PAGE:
Assume average gas use is 125 MSCF/YR, then per month usage cubic meters is
125 mcf/yr12=10,416.6 cu. ft/month/35.3×295 cu. meters/month
Assume the area between tubes 54, 55 is a function of a
mean diameter of 35/8 inches, a height of 5 inches and
thickness of 0.875 inches, then
Filter volume=52.5 cu. inches;
Filter medium 62 is preferably open pore polyurethane foam for capturing gas contaminants in gaseous form. Filter medium 62 filters by impingement and adsorption and retains micro vapors and solid particulates including oils and is located between tubes 55 and 56 for single pass filtering operations. It has the following characteristics.
Shape: Cylindrical shape from sheet form
Cellular Matrix Structure
Medium density--0.1 to 0.4 g/cu. cm matrix solid foam to
Porosity--0.14 to 0.41 (i.e. 70% to 90% open pore polyurethane
Sample Period--2 months AT 100% Retention
Well below breakthrough volume, viz., the point at which concentration of solute in the column effluent is half the concentration introduced into the column.
Volatility--Medium, See below
Preparation--Cut from foam sheets; air dry; install.
Pressure Drop--0.015 psi
Calculations associated with the above are as follows:
Assume average gas use is 125 MSCF/YR, then per month usage cubic meters is
125 mcf/yr12=10,416.6 cu. ft/month/35.3=295 cu. meters/month
where: 0.0364 micro g/cu. meter per meter is gas odorant;
Hence: 295 cu. meter/month produces 10.738 micro g/mo of gas odorant;
And: 0.0027612 cu. cm required to remove above am't of gas odorant
Filter volume=408.28 cu. cm via 5 inches height by 1/2 inches thickness by 15.7 inches long;
Efficiency--700 cu. meters available
Change frequency= well within above pattern
Furthermore, filter medium 63 is preferably granular activated charcoal located between tubes 56 and 57 for single pass filtering operations.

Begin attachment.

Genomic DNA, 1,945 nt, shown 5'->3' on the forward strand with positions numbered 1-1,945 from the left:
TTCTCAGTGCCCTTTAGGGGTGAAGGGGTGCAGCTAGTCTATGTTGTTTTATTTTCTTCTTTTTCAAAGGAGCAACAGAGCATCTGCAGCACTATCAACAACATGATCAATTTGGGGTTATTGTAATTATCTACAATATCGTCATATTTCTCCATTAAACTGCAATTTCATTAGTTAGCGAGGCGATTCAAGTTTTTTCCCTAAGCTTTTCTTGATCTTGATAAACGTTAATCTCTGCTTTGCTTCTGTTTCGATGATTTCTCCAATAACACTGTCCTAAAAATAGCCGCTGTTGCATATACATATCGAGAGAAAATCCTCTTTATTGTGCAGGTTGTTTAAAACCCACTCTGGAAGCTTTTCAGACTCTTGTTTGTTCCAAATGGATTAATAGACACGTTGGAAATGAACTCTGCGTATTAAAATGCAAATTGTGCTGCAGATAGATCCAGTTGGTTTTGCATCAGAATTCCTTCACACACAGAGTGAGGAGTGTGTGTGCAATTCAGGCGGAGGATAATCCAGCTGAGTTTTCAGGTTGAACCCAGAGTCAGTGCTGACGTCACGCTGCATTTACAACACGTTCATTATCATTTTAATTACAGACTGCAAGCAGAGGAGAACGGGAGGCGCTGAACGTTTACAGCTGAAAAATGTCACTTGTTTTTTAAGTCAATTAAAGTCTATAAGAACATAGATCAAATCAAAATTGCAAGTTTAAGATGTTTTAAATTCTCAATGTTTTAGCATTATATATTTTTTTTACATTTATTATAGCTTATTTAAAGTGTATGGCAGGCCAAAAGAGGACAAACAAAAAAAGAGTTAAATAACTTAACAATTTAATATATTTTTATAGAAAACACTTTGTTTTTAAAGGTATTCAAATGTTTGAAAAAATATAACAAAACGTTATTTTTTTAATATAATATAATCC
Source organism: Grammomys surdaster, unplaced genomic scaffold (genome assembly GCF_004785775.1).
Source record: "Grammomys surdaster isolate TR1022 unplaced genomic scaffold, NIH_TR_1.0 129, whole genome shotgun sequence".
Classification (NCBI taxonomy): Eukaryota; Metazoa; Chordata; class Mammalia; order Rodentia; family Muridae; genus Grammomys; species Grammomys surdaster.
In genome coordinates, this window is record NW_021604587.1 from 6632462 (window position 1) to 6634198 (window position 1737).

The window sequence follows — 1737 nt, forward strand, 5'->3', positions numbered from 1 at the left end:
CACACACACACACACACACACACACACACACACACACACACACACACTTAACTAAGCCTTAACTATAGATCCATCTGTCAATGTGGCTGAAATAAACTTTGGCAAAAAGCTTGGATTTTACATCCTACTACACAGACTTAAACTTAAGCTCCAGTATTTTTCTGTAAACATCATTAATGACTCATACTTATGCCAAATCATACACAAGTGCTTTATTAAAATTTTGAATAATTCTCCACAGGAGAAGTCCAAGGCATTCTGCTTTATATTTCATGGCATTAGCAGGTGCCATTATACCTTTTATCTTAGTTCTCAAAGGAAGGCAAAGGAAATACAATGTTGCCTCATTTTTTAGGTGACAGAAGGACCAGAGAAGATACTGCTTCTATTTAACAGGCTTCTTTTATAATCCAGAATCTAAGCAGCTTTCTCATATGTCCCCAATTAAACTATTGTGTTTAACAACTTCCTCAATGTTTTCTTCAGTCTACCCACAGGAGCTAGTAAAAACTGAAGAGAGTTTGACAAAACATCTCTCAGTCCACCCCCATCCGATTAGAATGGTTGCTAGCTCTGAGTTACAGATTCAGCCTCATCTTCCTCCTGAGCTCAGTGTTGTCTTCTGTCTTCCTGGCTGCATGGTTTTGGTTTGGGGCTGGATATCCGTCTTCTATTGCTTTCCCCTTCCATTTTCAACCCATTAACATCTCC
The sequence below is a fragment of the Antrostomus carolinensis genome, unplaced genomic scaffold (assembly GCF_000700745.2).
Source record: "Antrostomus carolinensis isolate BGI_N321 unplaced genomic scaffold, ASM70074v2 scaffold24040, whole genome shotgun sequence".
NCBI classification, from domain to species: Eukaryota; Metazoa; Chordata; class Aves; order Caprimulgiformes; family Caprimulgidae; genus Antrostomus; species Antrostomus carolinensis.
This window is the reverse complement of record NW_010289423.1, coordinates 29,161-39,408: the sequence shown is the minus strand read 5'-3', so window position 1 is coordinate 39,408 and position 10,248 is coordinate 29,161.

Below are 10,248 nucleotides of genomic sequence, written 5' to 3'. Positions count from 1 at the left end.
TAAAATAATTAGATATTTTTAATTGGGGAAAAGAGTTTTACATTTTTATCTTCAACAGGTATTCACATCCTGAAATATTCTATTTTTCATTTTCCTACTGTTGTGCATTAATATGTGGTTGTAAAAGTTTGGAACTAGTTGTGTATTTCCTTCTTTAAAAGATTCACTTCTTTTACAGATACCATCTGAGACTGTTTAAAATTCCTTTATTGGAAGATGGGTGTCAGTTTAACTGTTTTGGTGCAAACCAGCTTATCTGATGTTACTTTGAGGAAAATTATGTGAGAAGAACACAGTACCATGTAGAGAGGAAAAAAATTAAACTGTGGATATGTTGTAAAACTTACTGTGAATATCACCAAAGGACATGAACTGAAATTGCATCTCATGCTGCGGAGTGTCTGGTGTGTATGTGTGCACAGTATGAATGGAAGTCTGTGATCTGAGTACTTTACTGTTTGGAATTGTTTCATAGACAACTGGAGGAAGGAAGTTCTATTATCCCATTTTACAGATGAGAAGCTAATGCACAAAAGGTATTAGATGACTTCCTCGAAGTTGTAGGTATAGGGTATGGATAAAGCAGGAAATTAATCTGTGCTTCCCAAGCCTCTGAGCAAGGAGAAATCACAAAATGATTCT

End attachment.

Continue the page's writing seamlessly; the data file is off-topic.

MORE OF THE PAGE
Granular activated charcoal is a conventional filtering medium, performs filtering on liquids, gases and solid particulates down to 10 Angstroms in size (but does not retain water) by impingement and adsorption and is prepared by carbonization of raw materials such as wood, coconut shell and coal. It attracts and holds the gas contaminants irrespective of the mode of transport such as a liquid or gas alone or piggyback aboard dirt and particles as well as with liquid plugs.
Surface Area=600 to 1050 cubic meters per gm
Density=0.92 to 2.0 grams per cubic meter
Effective size=0.8 to 1.5 mm
Pore volume=0.6 to 1.7 cubic cm per gram
Mean diameter=1.2 to 1.7 mm
Sleve Size=No. 8 to No. 40 (U.S. Series)
Iodine No.=650 to 1,000
Calculations associated with the above are as follows:
Assume average gas use is 125 MSCF/YR, then per month usage cubic meters is
125 mcf/yr/12=10,416.6 cu. ft/month/35.3=295 cu. meters/month
Assume the area between tubes 54, 55 is a function of a diameter of 7 inches, a height of 5 inches and a thickness of 0.5 inches, then
Filter volume=55. cu. inches;
Density of GAC=0.30 oz./cu. in
GAC Aviail=16.5 oz.
Requirement to remove gas contaminants associated with 295 cu. meters is well within above change pattern.
FIG. 2, 3 and 4 illustrate the detection system 121 of the invention in more detail.
As shown in FIG. 2, the system 121 includes a pressure senor-transducer and signal compensating circuit generally indicated at 125 connected to an alarm circuit 126 through a caparator circuit 127. As indicated below, the pressure sensor and signal compensating circuit 125 includes a pressure sensor 128 operationally connected to a signal driving and conditioning circuit 129. Each of the above circuits will be now described in detail.
FIG. 3 shows the pressure sensor 128 and the driving and conditioning circuit 129 of the pressure sensor transducer and signal compensating circuit 125 in more detail.
As shown the pressure sensor and signal compensating circuit 125 includes pressure sensor 128 for sensing differential pressure within a sensing pipe housing 130, see FIG. 1, through which is flowing natural gas and in response to both sampling the stream provide both unfiltered and filtered gas samples thereto, providing a first sensor voltage signal S+ and a second voltage sensor signal S-. These signal S+ and S- appear at first and second output terminals 132 and 133, respectively. The differential voltage between S+ and S-, is directly related to sensed differential pressure within the sensing pipe housing 130 of FIG. 1 as explained below.